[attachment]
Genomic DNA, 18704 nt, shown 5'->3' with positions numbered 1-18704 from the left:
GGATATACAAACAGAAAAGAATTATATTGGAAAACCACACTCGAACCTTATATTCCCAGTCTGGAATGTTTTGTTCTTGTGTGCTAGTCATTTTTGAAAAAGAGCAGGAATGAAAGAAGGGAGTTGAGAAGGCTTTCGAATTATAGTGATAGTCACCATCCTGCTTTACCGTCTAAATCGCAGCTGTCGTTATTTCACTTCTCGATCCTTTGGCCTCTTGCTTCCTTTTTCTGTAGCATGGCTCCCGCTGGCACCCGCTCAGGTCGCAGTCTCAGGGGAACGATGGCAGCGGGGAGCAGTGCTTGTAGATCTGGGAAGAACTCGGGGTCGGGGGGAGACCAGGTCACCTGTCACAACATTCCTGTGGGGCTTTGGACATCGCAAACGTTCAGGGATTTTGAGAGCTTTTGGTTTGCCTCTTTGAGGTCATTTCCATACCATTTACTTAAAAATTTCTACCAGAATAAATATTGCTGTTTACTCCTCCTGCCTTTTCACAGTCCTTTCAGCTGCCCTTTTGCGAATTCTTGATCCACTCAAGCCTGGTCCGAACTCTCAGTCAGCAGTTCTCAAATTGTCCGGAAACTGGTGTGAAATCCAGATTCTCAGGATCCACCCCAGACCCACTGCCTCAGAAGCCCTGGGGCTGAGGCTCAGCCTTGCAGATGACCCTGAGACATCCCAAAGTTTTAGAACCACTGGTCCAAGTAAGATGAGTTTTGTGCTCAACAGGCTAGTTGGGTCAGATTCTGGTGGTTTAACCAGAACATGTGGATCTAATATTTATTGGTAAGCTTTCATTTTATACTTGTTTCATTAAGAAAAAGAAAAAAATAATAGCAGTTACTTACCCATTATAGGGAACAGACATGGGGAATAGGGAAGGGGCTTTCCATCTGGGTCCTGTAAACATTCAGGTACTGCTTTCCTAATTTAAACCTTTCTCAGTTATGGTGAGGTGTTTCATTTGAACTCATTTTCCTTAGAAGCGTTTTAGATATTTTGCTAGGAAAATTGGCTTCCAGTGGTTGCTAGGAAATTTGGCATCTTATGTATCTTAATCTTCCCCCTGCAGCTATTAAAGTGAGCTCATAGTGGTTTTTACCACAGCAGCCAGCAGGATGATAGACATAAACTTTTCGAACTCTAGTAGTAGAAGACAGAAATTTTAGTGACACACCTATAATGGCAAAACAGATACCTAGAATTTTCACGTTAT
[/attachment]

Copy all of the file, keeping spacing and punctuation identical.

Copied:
Genomic DNA, 18704 nt, shown 5'->3' with positions numbered 1-18704 from the left:
GGATATACAAACAGAAAAGAATTATATTGGAAAACCACACTCGAACCTTATATTCCCAGTCTGGAATGTTTTGTTCTTGTGTGCTAGTCATTTTTGAAAAAGAGCAGGAATGAAAGAAGGGAGTTGAGAAGGCTTTCGAATTATAGTGATAGTCACCATCCTGCTTTACCGTCTAAATCGCAGCTGTCGTTATTTCACTTCTCGATCCTTTGGCCTCTTGCTTCCTTTTTCTGTAGCATGGCTCCCGCTGGCACCCGCTCAGGTCGCAGTCTCAGGGGAACGATGGCAGCGGGGAGCAGTGCTTGTAGATCTGGGAAGAACTCGGGGTCGGGGGGAGACCAGGTCACCTGTCACAACATTCCTGTGGGGCTTTGGACATCGCAAACGTTCAGGGATTTTGAGAGCTTTTGGTTTGCCTCTTTGAGGTCATTTCCATACCATTTACTTAAAAATTTCTACCAGAATAAATATTGCTGTTTACTCCTCCTGCCTTTTCACAGTCCTTTCAGCTGCCCTTTTGCGAATTCTTGATCCACTCAAGCCTGGTCCGAACTCTCAGTCAGCAGTTCTCAAATTGTCCGGAAACTGGTGTGAAATCCAGATTCTCAGGATCCACCCCAGACCCACTGCCTCAGAAGCCCTGGGGCTGAGGCTCAGCCTTGCAGATGACCCTGAGACATCCCAAAGTTTTAGAACCACTGGTCCAAGTAAGATGAGTTTTGTGCTCAACAGGCTAGTTGGGTCAGATTCTGGTGGTTTAACCAGAACATGTGGATCTAATATTTATTGGTAAGCTTTCATTTTATACTTGTTTCATTAAGAAAAAGAAAAAAATAATAGCAGTTACTTACCCATTATAGGGAACAGACATGGGGAATAGGGAAGGGGCTTTCCATCTGGGTCCTGTAAACATTCAGGTACTGCTTTCCTAATTTAAACCTTTCTCAGTTATGGTGAGGTGTTTCATTTGAACTCATTTTCCTTAGAAGCGTTTTAGATATTTTGCTAGGAAAATTGGCTTCCAGTGGTTGCTAGGAAATTTGGCATCTTATGTATCTTAATCTTCCCCCTGCAGCTATTAAAGTGAGCTCATAGTGGTTTTTACCACAGCAGCCAGCAGGATGATAGACATAAACTTTTCGAACTCTAGTAGTAGAAGACAGAAATTTTAGTGACACACCTATAATGGCAAAACAGATACCTAGAATTTTCACGTTAT